It should be pretty obvious that the intestinal lumen is a vastly different environment from a shower door, but some people still seem to be concerned. Rest assured, there is no conceivable reason why this would take place, and I haven’t seen a single scientific article that even hints at this possibility.”

    • LR, Garden of Life and a few other better supplements have no additives,especially magnesium stearate.Better Health and many other non- additive,non- gmo stores are not too hard to find now,thankfully.If you live in a rural area,you can order online.Garden of Life bioperine is 95% pure perine abstract.PS…It is reasonably priced,and should be paired with a PURE cleansing mud,since your skin is probably spotty from your body trying to remove the MS.Good Luck

  3. I found an article by Dr. Mercola discussing sketchy ingredients in supplements. He claims previous research indicates magnesium stearate suppresses natural killer cells (your immune system) and over time will create a sludgy biofilm in your intestines that will block nutrient absorption. I don’t believe I have any particular sensitivity to magnesium stearate, however since eliminating all supplements containing the ingredient I feel notably better.

  4. I have Alpha-gal allergy. For those who are unfamiliar, it is a fatal allergy to mammalian meat & byproducts. It is caused by a tick bite and causes delayed severe anaphylaxis after consuming any mammal products. I am extremely sensitive to the point that I cannot consume anything that has stearate, stearic acid, magnesium stearate, or gelatin that was derived from an animal. If so, I go into anaphylactic shock within a few hours and earn myself a flight to the ER. These substances are found in so many medications! Not everyone is as sensitive to these substances, some simply break out in hives or have digestive upset. I would be curious if those who experience these symptoms also test positive for Alpha-Gal.

    • I also have Alpha Gal and have been experiencing negative reactions to magnesium stearate. Nice to know I’m not alone…

  5. I was getting hives on my back and pins and needles in my face and found the only common factor was magnesium stearate in medication I was taking. When I stopped, the reaction stopped. Any time it came back I checked any pills I had taken that day and found it in the excipients. When I checked ingredients and avoided it I no longer got the reaction. I was diagnosed with a hypersensitivity to magnesium stearate, as such miniscule amounts (tiny pills, tiny amount of binder in each pill) caused the worsening reaction. Now, years later I am getting it back again, and it seems to be caused by products with stearic acid or other stearates (definitely a progesterone cream with stearates in), so I have no idea what that all means for me.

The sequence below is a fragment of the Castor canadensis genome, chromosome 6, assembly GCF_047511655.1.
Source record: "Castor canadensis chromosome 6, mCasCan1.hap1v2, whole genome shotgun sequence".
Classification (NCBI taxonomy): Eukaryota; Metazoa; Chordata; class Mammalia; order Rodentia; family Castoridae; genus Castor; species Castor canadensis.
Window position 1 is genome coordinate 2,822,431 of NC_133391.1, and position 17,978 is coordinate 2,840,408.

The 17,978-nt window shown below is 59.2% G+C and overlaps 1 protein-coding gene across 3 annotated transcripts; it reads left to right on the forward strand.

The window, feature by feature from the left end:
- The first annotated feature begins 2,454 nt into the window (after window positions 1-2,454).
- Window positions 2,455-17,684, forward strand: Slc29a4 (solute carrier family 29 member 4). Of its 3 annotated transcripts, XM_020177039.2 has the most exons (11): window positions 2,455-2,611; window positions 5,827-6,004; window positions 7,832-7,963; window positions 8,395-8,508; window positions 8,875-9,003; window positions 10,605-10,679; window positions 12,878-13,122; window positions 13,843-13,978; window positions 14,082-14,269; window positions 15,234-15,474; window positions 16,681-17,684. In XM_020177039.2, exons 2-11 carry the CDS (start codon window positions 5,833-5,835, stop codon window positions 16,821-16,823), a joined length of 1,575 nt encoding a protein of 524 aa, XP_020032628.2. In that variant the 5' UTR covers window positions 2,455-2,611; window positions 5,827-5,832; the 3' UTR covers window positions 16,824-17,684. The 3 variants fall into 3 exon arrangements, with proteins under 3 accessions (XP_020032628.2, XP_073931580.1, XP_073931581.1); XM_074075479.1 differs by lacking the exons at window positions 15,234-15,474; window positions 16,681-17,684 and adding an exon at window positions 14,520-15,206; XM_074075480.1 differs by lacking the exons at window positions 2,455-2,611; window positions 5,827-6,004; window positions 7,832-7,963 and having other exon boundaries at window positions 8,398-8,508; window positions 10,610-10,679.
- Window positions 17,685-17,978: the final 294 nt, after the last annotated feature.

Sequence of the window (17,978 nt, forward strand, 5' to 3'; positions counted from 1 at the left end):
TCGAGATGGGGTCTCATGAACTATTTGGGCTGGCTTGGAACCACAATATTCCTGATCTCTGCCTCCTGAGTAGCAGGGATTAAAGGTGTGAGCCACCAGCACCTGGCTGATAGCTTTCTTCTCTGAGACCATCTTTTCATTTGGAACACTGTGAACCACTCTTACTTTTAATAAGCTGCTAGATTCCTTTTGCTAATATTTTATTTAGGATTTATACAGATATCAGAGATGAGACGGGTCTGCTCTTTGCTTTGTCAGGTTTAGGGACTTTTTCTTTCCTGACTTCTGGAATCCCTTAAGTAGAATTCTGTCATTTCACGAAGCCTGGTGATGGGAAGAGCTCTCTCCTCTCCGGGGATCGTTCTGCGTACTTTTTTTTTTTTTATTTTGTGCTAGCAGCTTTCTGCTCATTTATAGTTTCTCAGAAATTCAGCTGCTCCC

• I found this article only because my son had a fixed drug reaction two Falls ago and they never figured out what it was. This Fall, it happened again and they immediately determined it was a fixed drug reaction. It was a drug he had taken on and off all his life, but since turning 13, we had switched from the liquid to the pill. So his doctor said it must be an additive in the pill. This week, the same reaction is starting, again. I compared the additives in the pill he reacted to to a new vitamin he was taking. The only common ingredient is magnesium stearate. So I’m researching now to see what to avoid, etc. His reaction was horrific two falls ago. The next Fall, we stopped taking the pill and it went away after two weeks. Hopefully, we stopped ingestion even earlier so maybe he won’t react as long. Thanks for the info. Now I wonder if I should do a gentle colon cleanse or something to flush it out. It seemed to build up pretty badly the first time.

      • Hi Celeste